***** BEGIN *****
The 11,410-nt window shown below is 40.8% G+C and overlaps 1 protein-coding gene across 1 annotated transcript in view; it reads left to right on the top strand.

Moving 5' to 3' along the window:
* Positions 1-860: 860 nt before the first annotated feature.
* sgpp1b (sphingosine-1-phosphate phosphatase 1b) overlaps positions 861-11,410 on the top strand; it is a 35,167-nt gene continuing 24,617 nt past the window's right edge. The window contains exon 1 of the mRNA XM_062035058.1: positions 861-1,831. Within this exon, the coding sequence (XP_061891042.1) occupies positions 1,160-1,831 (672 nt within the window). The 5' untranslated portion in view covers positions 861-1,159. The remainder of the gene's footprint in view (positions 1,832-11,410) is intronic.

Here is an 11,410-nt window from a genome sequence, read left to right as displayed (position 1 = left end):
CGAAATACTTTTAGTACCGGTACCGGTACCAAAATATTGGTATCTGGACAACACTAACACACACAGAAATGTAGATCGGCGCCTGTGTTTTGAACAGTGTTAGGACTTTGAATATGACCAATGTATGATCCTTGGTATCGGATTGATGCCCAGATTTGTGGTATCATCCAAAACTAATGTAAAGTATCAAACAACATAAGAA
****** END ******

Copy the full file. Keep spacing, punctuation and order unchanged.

The 11,410-nt window shown below is 40.8% G+C and overlaps 1 protein-coding gene across 1 annotated transcript in view; it reads left to right on the top strand.

Moving 5' to 3' along the window:
* Positions 1-860: 860 nt before the first annotated feature.
* sgpp1b (sphingosine-1-phosphate phosphatase 1b) overlaps positions 861-11,410 on the top strand; it is a 35,167-nt gene continuing 24,617 nt past the window's right edge. The window contains exon 1 of the mRNA XM_062035058.1: positions 861-1,831. Within this exon, the coding sequence (XP_061891042.1) occupies positions 1,160-1,831 (672 nt within the window). The 5' untranslated portion in view covers positions 861-1,159. The remainder of the gene's footprint in view (positions 1,832-11,410) is intronic.

Here is an 11,410-nt window from a genome sequence, read left to right as displayed (position 1 = left end):
CGAAATACTTTTAGTACCGGTACCGGTACCAAAATATTGGTATCTGGACAACACTAACACACACAGAAATGTAGATCGGCGCCTGTGTTTTGAACAGTGTTAGGACTTTGAATATGACCAATGTATGATCCTTGGTATCGGATTGATGCCCAGATTTGTGGTATCATCCAAAACTAATGTAAAGTATCAAACAACATAAGAA